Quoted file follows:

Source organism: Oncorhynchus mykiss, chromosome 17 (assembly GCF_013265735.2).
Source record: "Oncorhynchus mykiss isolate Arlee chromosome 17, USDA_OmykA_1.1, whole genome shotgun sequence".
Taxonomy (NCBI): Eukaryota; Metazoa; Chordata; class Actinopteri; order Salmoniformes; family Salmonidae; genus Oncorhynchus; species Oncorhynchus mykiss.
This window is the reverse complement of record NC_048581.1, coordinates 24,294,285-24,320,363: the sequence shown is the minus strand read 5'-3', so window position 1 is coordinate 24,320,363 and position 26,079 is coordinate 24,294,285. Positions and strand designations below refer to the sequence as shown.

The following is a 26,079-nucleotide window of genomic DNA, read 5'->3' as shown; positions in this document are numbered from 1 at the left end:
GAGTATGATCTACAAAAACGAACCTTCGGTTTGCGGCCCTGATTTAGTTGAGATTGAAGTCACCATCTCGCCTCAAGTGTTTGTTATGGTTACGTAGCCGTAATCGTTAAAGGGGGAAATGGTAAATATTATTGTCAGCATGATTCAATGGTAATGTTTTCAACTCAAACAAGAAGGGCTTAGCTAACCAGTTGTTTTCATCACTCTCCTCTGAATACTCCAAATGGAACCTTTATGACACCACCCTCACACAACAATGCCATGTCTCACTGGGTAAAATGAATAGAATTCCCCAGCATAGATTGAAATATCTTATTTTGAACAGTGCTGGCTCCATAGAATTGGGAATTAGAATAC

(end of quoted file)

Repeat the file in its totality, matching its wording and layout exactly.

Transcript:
Source organism: Oncorhynchus mykiss, chromosome 17 (assembly GCF_013265735.2).
Source record: "Oncorhynchus mykiss isolate Arlee chromosome 17, USDA_OmykA_1.1, whole genome shotgun sequence".
Taxonomy (NCBI): Eukaryota; Metazoa; Chordata; class Actinopteri; order Salmoniformes; family Salmonidae; genus Oncorhynchus; species Oncorhynchus mykiss.
This window is the reverse complement of record NC_048581.1, coordinates 24,294,285-24,320,363: the sequence shown is the minus strand read 5'-3', so window position 1 is coordinate 24,320,363 and position 26,079 is coordinate 24,294,285. Positions and strand designations below refer to the sequence as shown.

The following is a 26,079-nucleotide window of genomic DNA, read 5'->3' as shown; positions in this document are numbered from 1 at the left end:
GAGTATGATCTACAAAAACGAACCTTCGGTTTGCGGCCCTGATTTAGTTGAGATTGAAGTCACCATCTCGCCTCAAGTGTTTGTTATGGTTACGTAGCCGTAATCGTTAAAGGGGGAAATGGTAAATATTATTGTCAGCATGATTCAATGGTAATGTTTTCAACTCAAACAAGAAGGGCTTAGCTAACCAGTTGTTTTCATCACTCTCCTCTGAATACTCCAAATGGAACCTTTATGACACCACCCTCACACAACAATGCCATGTCTCACTGGGTAAAATGAATAGAATTCCCCAGCATAGATTGAAATATCTTATTTTGAACAGTGCTGGCTCCATAGAATTGGGAATTAGAATAC